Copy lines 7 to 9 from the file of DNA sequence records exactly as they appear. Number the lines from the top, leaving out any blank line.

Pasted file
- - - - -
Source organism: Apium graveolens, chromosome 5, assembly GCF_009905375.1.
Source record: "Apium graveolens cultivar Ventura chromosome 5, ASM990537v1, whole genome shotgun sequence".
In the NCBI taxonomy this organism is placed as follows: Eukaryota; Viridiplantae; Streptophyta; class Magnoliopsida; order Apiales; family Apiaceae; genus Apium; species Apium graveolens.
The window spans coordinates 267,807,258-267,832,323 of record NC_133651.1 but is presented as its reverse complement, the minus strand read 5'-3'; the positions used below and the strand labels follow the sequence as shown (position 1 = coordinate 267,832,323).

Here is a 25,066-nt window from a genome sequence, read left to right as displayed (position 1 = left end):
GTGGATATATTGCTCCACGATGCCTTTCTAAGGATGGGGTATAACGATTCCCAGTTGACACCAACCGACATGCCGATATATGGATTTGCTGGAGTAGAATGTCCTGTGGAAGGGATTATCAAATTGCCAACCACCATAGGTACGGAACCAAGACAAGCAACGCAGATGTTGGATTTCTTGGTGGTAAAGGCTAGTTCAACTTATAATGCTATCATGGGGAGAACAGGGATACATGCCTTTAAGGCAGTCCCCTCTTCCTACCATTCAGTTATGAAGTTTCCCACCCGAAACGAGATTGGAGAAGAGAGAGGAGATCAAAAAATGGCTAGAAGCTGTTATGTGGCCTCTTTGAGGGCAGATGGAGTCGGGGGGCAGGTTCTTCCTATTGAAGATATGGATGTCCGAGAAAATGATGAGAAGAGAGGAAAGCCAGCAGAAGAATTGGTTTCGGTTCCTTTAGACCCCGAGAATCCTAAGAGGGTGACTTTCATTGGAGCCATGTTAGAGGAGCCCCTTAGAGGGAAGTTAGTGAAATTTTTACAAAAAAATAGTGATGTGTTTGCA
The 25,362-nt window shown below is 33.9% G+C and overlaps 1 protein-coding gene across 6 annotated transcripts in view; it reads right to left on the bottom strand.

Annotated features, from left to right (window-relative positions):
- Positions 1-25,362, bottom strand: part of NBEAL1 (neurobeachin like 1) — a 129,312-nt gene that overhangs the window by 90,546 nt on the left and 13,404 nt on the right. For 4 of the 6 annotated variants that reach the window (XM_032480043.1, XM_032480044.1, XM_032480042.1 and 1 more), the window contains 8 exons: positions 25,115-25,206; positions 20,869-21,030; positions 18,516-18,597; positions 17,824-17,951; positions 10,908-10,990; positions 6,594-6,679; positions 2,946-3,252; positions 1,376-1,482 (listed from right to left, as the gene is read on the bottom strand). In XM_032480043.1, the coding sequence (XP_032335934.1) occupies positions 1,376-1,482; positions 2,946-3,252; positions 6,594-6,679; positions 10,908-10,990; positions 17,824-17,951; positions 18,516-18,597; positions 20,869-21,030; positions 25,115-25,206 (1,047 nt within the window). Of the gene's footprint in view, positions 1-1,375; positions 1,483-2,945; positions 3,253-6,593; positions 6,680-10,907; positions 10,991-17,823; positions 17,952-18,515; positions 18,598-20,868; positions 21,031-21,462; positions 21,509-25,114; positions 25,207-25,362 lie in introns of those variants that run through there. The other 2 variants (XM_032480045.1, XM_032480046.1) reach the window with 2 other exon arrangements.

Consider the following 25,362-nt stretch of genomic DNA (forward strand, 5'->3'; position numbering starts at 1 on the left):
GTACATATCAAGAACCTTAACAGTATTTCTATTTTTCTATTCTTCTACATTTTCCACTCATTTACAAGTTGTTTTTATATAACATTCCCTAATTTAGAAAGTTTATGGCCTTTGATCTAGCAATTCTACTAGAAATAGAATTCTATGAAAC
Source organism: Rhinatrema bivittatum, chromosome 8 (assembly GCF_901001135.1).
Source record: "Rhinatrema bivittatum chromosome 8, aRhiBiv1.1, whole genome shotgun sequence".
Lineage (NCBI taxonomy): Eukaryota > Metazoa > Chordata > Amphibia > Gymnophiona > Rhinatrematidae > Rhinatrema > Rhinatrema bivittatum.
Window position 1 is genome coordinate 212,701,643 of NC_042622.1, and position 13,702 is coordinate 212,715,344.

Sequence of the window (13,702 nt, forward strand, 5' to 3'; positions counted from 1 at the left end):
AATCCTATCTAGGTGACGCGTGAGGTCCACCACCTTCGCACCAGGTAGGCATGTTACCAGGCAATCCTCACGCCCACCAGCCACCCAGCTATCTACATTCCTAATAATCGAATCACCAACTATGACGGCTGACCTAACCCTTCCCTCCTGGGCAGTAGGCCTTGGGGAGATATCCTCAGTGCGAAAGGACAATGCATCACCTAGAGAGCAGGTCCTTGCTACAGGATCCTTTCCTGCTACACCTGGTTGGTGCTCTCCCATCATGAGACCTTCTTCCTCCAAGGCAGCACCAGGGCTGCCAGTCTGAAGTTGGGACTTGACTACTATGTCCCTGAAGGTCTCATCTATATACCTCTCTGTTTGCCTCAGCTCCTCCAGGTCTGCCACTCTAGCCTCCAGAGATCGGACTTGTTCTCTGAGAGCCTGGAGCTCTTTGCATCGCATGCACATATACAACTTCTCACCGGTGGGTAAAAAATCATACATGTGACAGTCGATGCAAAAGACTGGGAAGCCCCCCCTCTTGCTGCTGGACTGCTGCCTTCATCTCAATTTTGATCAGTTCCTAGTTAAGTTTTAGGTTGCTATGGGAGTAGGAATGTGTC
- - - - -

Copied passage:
The 25,362-nt window shown below is 33.9% G+C and overlaps 1 protein-coding gene across 6 annotated transcripts in view; it reads right to left on the bottom strand.

Annotated features, from left to right (window-relative positions):
- Positions 1-25,362, bottom strand: part of NBEAL1 (neurobeachin like 1) — a 129,312-nt gene that overhangs the window by 90,546 nt on the left and 13,404 nt on the right. For 4 of the 6 annotated variants that reach the window (XM_032480043.1, XM_032480044.1, XM_032480042.1 and 1 more), the window contains 8 exons: positions 25,115-25,206; positions 20,869-21,030; positions 18,516-18,597; positions 17,824-17,951; positions 10,908-10,990; positions 6,594-6,679; positions 2,946-3,252; positions 1,376-1,482 (listed from right to left, as the gene is read on the bottom strand). In XM_032480043.1, the coding sequence (XP_032335934.1) occupies positions 1,376-1,482; positions 2,946-3,252; positions 6,594-6,679; positions 10,908-10,990; positions 17,824-17,951; positions 18,516-18,597; positions 20,869-21,030; positions 25,115-25,206 (1,047 nt within the window). Of the gene's footprint in view, positions 1-1,375; positions 1,483-2,945; positions 3,253-6,593; positions 6,680-10,907; positions 10,991-17,823; positions 17,952-18,515; positions 18,598-20,868; positions 21,031-21,462; positions 21,509-25,114; positions 25,207-25,362 lie in introns of those variants that run through there. The other 2 variants (XM_032480045.1, XM_032480046.1) reach the window with 2 other exon arrangements.